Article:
|Album Review: The Bloody Beetroots - HIDE|
The Bloody Beetroots
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New York, NY
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Italian artist The Bloody Beetroots released a high octane album today on Ultra Records entitled HIDE. Taking his version of dance punk on a film-like journey through 15 tracks, the man otherwise known as Sir Bob Cornelius Rifo peeks in and out of a multitude of musical stylings to produce a statement for the future of electronic music. Featuring an impressive amount of cameos from Theophilus London to Peter Frampton, HIDE is an album that helps to build a serious case against the critique of recent electro dance music: creativity is alive and well (and you can support Rifo's boundless music by purchasing it on iTunes HERE). The below is a stroll through the most impressive tracks on HIDE as the vignettes they create as we listen to them: let's begin.
“Spank” features TAI and Berlin house aficionado Bart B More and is quite a way to introduce our ears to the album. With screaming electro that winds in and out of scintillating piano and orchestral melodies, the single released a few months back is a great preview to the journey that HIDE plans to take us on.
The Bloody Beetroots remind us of the boundaries that electronic music has seemed to build up for itself. “Raw” is a rock and roll jam featuring the infamous Tommy Lee shredding some acidic guitar riffs, and while this track takes some of the rock and roll influences of contemporary dubstep quite literally, “Raw” eventually gets broken down into French-inspired rock disco. Who knew how well two genres that seem so polar opposite would go together? “Raw” is a stellar movement away from the norm, serving as a reminder that confining ourselves to one type of music is much less fun than the alternative. It doesn’t take itself seriously either, as during the funky house break we’ve got Tommy Lee ranting about losing control over his track.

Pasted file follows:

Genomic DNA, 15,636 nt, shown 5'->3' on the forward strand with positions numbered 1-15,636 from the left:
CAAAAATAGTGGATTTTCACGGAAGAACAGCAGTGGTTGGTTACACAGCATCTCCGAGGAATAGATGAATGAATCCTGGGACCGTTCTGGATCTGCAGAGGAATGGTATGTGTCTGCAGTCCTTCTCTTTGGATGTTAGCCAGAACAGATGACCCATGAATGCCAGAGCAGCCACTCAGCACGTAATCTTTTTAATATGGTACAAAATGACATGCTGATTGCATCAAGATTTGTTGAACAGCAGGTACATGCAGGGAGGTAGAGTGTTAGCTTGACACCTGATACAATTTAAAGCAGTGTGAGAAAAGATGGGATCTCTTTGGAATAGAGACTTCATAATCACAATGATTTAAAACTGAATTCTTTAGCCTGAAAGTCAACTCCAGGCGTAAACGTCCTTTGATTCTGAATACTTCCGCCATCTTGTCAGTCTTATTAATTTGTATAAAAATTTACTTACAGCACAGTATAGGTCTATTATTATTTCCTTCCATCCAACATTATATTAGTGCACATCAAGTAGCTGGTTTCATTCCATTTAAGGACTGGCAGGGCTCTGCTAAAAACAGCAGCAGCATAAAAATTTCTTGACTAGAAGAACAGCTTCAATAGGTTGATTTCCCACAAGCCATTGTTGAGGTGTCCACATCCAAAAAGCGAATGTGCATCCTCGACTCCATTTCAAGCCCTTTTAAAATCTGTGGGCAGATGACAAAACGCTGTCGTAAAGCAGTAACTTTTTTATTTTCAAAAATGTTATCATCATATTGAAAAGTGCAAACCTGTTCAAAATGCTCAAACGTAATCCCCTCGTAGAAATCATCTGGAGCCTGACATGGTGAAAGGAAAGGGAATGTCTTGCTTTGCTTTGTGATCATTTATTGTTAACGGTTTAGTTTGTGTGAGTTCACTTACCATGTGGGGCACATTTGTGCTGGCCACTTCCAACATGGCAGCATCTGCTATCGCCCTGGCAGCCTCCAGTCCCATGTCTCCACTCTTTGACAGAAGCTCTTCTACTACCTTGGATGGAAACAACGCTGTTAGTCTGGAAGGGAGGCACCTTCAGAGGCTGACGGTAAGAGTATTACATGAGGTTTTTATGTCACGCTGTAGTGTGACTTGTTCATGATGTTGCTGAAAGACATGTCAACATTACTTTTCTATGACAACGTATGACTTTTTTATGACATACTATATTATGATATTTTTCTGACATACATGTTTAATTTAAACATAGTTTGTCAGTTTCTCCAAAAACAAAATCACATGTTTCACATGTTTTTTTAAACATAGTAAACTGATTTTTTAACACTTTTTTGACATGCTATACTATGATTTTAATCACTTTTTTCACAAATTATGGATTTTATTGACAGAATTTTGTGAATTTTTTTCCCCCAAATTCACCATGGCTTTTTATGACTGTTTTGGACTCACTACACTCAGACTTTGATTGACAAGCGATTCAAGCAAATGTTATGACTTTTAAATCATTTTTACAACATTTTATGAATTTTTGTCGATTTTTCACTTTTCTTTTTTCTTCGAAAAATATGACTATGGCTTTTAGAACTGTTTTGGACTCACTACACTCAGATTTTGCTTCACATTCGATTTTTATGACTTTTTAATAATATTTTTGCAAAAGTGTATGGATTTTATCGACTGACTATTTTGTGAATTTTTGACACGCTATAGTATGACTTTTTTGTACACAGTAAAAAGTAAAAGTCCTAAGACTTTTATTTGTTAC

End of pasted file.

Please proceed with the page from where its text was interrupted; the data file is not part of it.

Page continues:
“Runaway” is another example of The Bloody Beetroots's impeccable ability to mix emotions and musical stylings. Featuring a eerie lead synth melody, he layers in bubbly piano chords into a hard electro drop. Creating an interesting dichotomy between the 90s-inspired keyboard riff, grinding electro wind up and hip hop break, “Runaway” plays off of so many emotion and tastes that it’s almost like watching a movie.
“Chronicles of a Fallen Love” is the lead single off of HIDE. First released back in October of last year, it’s a hard-edged symphonic and radio-friendly track that’s led by the journey of the yearning but sweet vocals of Greta Svabo Bech. If you haven’t heard it by now, check out the video below.
“Out of Sight” is what got me interested in this album release a few months ago. After hearing that Paul McCartney licensed the track and was involved in some of its production, I wondered if this was an attempt by one of the most successful rock and roll artists of all time to get involved with the dance music wave. But it was not. Rifo worked in a great dubstep beat and a little electro wind, making it sound like the track was his all along. “Out of Sight” is a true testament to the creativity that’s possible between talented musicians.
"Albion" is another jump to the left, giving us a cheerful, booming melody that borders on progressive trance. While somehow keeping a gritty edge to the track, it's got a sound that will bring you back to the song that the ice cream truck played while going down the street during the summer, or to the time that you were scared in a massive toy store or amusement park. This sound reappears throughout the album, in tracks like "Please Baby" with P-Thugg as well.
We've been seeing an increasing amount of links created between the electronic and hip hop communities, and of course HIDE doesn't miss a chance to touch on that. Slowing things down a bit and really honing in on one style that can accommodate the singing of Theophilus London, "All the Girls (Around the World)" is just about ready for a music video on MTV and some serious radio play.
Of course this review wouldn't be complete without mentioning Peter Frampton's appearance on this album. While at first glance that collaboration may appear very strange, the result is actually pleasing. Frampton's vocals are autotuned, and though when he pioneered using the Talkbox to emulate that specific sound, the technique is now something that makes the track not necessarily all about, well, Peter Frampton. Instead, it is soulfully done and pays homage to the paths electronic devices like that have paved and how far we've come.
HIDE ends on as just about as hardcore of a note as you can get. Working with fellow Italian Gigi Barocoo, both the well known "Rocksteady" and "Volevo Un Gatto Nero (You Promised Me Bob Rifo)" ground us back to the hard electro roots where The Bloody Beetroots started.